Paralysis can renew life’s goals

IT’S BEEN THREE years since I have danced. Three years since I have broken a sweat at the gym. Three years since I have run and jumped with my kids. Fact is, it’s been three years since I have walked.

On Feb. 12, 1997, I awakened in the early morning with strange shooting sensations in my legs. I had had the flu for about week but had no idea that this seemingly ordinary bug would put me in a wheelchair, possibly for the rest of my life.

Six hours later, knife-like bolts of pain shot their way up my legs to my waist, permanently relaxing my muscles as the paralysis stopped short of the need for a ventilator. With this life-altering event, I joined the journey of the rare one in 1.34 million people who go to bed with a flu-like illness and wake up with Transverse Myelitis, the cause of my paralysis.

The past three years have been filled with adjustments. Ironically, the great immobilizer launched unprecedented growth in creativity as well.

I’ve boogied with the best of them from the confines of my chair. I break a sweat three times weekly with free weights and dyna-bands as I build my upper body strength.

I’ve also learned how to play with my kids, again.

Peter, 5, started T-ball games in the spring. I learned I could pitch to him if I angled my wheelchair slightly to the left and leaned way over to the right, steadying my body with my left hand on my right armrest as I threw.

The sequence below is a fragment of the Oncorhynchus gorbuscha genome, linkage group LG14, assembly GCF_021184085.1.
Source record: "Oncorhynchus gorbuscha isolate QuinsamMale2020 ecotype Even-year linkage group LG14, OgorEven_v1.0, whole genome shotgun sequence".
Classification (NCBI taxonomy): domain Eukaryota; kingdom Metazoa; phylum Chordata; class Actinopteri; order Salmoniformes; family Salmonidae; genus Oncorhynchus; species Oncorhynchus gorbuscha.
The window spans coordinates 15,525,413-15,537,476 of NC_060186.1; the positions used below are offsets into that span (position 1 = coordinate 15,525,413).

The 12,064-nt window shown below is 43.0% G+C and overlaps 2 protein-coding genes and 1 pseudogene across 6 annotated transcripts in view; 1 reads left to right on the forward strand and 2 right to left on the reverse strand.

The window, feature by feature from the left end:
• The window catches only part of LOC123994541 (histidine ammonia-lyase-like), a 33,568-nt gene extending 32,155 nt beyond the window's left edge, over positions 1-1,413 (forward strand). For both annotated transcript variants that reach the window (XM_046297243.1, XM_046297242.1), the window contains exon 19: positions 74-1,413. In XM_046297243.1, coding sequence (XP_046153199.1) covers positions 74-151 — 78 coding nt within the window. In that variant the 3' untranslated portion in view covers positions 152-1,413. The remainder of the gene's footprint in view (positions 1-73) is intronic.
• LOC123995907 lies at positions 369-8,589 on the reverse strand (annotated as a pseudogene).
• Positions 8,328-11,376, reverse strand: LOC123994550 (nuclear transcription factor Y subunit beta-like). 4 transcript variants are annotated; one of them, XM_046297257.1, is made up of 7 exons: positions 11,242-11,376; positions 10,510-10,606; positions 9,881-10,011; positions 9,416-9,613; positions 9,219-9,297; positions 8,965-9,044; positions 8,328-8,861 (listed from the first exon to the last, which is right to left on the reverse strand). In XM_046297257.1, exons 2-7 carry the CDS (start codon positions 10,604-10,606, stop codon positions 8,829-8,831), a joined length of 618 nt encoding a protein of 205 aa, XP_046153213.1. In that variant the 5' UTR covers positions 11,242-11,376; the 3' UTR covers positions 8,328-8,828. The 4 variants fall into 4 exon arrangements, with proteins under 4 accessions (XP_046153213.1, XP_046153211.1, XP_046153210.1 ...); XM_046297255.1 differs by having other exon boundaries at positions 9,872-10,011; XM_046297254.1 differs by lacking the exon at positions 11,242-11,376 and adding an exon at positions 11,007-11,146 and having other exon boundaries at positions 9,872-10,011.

Brittany, 11, a blonde bombshell, excelled in softball as a pitcher. I learned I could still swing a mean bat so long as my brakes were solidly locked.

I can still spiral a football and dribble a basketball. It’s not pretty, but I do it.

But then came soccer season.

My sensation level begins about an inch above my navel, T-8, to be specific. I’ve had some return below that level, but my hips and legs remain basically immobile and numb. So my thoughts of soccer were as a spectator.

But Peter had other ideas.

“Mom, I have a soccer game on Saturday. I need to be the best. I need to practice,” he said emphatically.

“Sure, Pete. Let’s go!” I spoke before I thought. About half way down my ramp leading outside, I began to wonder how I could possibly play with him. I can only use my arms and hands, the very things that are illegal to use in soccer. My mind was churning. Figuring.

I checked his attire. “Pete, you forgot your shin guards.” Right, like I am going to kick him in the shins! I laughed out loud at the thought, but Pete nevertheless obediently put them on.

As I rolled into the driveway, it hit me. I could be a goalie.

“Pete, I’m the goalie and you try to kick the ball past me into the garage door.” I directed. “And, the other garage door will be my goal,” I knew I’d never score, but the idea sounded good. We had to be fair about this.

So we played.

He’d kick and I’d roll. He’d shoot and I’d block. He’d shoot and he’d score. He’d shoot and I’d block … and it ricocheted into my goal.

What great fun. I even won a few games. He sharpened his shooting skills, and I got the best workout I’ve had in a long time. My whole trunk is sore and my thumbs have tread marks on them!

But it was worth it. During Saturday’s game, he scored the first goal.

Yes, soccer, wheelchair style.

One never knows when exclusive terms can become inclusive if we decide to live in the present and apply our minds to the moment we have.

This article was originally published in The Baltimore Sun.